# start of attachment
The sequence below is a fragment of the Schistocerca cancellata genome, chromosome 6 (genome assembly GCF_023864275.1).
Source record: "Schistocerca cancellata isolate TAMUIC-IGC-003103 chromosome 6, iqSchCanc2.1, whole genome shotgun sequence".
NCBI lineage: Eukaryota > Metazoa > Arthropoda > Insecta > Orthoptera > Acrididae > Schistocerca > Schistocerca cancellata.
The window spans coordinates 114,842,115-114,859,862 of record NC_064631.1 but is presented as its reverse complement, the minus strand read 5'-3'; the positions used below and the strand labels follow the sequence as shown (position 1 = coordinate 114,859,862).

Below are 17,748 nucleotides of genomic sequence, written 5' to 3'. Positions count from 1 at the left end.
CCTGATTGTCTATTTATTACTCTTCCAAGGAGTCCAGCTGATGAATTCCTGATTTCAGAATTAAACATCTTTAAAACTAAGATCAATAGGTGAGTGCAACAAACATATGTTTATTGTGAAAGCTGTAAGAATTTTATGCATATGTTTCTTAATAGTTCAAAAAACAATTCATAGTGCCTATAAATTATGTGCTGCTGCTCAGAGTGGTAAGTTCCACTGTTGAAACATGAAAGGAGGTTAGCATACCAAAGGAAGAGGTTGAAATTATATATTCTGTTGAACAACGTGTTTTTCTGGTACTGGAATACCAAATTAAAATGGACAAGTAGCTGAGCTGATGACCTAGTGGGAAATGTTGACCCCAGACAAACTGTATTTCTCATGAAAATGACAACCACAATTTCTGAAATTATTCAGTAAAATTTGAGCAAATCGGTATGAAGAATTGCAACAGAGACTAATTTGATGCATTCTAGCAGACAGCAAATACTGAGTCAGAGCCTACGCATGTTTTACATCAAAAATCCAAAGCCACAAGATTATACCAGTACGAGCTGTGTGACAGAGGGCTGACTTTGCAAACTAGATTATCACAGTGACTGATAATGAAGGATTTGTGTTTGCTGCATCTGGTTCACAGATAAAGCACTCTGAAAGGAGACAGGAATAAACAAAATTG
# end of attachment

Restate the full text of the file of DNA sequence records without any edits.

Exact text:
The sequence below is a fragment of the Schistocerca cancellata genome, chromosome 6 (genome assembly GCF_023864275.1).
Source record: "Schistocerca cancellata isolate TAMUIC-IGC-003103 chromosome 6, iqSchCanc2.1, whole genome shotgun sequence".
NCBI lineage: Eukaryota > Metazoa > Arthropoda > Insecta > Orthoptera > Acrididae > Schistocerca > Schistocerca cancellata.
The window spans coordinates 114,842,115-114,859,862 of record NC_064631.1 but is presented as its reverse complement, the minus strand read 5'-3'; the positions used below and the strand labels follow the sequence as shown (position 1 = coordinate 114,859,862).

Below are 17,748 nucleotides of genomic sequence, written 5' to 3'. Positions count from 1 at the left end.
CCTGATTGTCTATTTATTACTCTTCCAAGGAGTCCAGCTGATGAATTCCTGATTTCAGAATTAAACATCTTTAAAACTAAGATCAATAGGTGAGTGCAACAAACATATGTTTATTGTGAAAGCTGTAAGAATTTTATGCATATGTTTCTTAATAGTTCAAAAAACAATTCATAGTGCCTATAAATTATGTGCTGCTGCTCAGAGTGGTAAGTTCCACTGTTGAAACATGAAAGGAGGTTAGCATACCAAAGGAAGAGGTTGAAATTATATATTCTGTTGAACAACGTGTTTTTCTGGTACTGGAATACCAAATTAAAATGGACAAGTAGCTGAGCTGATGACCTAGTGGGAAATGTTGACCCCAGACAAACTGTATTTCTCATGAAAATGACAACCACAATTTCTGAAATTATTCAGTAAAATTTGAGCAAATCGGTATGAAGAATTGCAACAGAGACTAATTTGATGCATTCTAGCAGACAGCAAATACTGAGTCAGAGCCTACGCATGTTTTACATCAAAAATCCAAAGCCACAAGATTATACCAGTACGAGCTGTGTGACAGAGGGCTGACTTTGCAAACTAGATTATCACAGTGACTGATAATGAAGGATTTGTGTTTGCTGCATCTGGTTCACAGATAAAGCACTCTGAAAGGAGACAGGAATAAACAAAATTG